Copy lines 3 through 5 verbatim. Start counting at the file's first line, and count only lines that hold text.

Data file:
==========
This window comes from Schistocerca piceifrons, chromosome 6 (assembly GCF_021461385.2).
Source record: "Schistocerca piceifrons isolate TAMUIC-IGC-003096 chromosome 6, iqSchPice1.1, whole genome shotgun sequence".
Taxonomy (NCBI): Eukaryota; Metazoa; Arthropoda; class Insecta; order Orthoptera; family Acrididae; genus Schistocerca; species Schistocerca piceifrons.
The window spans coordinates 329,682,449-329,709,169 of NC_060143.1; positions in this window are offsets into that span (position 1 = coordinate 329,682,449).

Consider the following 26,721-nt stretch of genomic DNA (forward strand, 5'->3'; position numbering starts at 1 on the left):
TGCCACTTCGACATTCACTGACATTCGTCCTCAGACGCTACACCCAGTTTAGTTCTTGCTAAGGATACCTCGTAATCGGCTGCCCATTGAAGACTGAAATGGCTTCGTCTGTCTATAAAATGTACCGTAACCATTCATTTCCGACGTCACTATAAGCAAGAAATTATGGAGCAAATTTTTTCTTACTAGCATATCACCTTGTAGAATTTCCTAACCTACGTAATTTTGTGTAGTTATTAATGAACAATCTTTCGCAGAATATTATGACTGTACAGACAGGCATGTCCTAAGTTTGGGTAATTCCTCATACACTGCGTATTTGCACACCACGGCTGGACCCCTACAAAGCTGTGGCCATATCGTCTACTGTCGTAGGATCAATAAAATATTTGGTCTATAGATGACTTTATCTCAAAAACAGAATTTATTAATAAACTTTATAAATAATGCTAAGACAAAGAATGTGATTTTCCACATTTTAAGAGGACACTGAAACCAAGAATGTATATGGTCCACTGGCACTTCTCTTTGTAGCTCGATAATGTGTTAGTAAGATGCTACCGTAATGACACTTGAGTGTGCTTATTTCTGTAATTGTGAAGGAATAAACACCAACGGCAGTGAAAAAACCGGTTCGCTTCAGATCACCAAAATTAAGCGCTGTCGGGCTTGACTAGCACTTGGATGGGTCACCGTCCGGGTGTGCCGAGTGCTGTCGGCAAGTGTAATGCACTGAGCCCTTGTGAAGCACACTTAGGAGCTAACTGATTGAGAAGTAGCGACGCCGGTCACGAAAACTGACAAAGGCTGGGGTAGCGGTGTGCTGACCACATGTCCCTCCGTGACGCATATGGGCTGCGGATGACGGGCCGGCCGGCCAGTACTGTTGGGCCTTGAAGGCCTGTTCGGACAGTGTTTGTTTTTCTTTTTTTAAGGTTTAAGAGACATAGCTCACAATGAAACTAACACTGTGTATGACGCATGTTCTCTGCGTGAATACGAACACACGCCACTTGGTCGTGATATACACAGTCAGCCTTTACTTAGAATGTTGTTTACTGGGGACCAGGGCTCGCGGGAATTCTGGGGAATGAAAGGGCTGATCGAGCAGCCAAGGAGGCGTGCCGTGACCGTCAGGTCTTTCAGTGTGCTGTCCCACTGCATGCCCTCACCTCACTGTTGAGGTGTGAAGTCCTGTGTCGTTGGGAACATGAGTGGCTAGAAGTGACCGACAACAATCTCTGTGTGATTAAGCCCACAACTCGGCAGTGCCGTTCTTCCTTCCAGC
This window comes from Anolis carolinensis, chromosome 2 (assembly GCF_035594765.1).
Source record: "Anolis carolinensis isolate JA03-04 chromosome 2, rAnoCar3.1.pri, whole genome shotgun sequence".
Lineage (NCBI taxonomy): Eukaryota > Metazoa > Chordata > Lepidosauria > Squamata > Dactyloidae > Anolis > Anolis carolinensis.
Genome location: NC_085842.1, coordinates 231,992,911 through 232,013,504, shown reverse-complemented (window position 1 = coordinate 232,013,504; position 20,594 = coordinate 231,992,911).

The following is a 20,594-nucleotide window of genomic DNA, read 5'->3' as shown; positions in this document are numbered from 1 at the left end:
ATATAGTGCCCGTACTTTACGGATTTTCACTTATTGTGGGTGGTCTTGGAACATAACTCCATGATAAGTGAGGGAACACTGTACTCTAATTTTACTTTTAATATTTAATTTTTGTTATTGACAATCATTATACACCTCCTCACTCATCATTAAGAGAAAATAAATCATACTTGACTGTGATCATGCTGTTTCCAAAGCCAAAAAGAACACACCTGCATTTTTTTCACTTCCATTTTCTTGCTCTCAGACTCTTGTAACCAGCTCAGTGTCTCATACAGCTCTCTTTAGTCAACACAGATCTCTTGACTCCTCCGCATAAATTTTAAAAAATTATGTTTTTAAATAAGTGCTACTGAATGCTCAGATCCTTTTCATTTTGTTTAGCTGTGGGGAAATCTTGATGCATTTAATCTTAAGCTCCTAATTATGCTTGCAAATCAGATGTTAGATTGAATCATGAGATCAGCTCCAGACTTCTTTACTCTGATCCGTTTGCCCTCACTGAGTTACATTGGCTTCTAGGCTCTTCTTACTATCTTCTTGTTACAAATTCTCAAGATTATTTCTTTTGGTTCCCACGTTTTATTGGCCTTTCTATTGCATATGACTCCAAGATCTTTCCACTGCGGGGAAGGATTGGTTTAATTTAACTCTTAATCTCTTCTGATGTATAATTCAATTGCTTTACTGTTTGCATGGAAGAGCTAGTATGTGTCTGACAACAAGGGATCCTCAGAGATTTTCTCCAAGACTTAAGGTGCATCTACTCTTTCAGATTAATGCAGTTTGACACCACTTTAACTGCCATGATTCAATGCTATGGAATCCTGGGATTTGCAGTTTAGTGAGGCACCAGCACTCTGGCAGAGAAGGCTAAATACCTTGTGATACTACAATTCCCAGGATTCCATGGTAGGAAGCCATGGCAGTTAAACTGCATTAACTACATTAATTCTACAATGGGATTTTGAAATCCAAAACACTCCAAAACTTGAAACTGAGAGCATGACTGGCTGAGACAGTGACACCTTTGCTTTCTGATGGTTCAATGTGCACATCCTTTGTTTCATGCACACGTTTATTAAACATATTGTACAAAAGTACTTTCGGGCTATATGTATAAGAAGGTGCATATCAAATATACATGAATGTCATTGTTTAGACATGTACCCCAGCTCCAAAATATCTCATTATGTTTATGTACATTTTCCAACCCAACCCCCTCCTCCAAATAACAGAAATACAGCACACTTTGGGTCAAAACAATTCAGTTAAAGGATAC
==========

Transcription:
Taxonomy (NCBI): Eukaryota; Metazoa; Arthropoda; class Insecta; order Orthoptera; family Acrididae; genus Schistocerca; species Schistocerca piceifrons.
The window spans coordinates 329,682,449-329,709,169 of NC_060143.1; positions in this window are offsets into that span (position 1 = coordinate 329,682,449).

Consider the following 26,721-nt stretch of genomic DNA (forward strand, 5'->3'; position numbering starts at 1 on the left):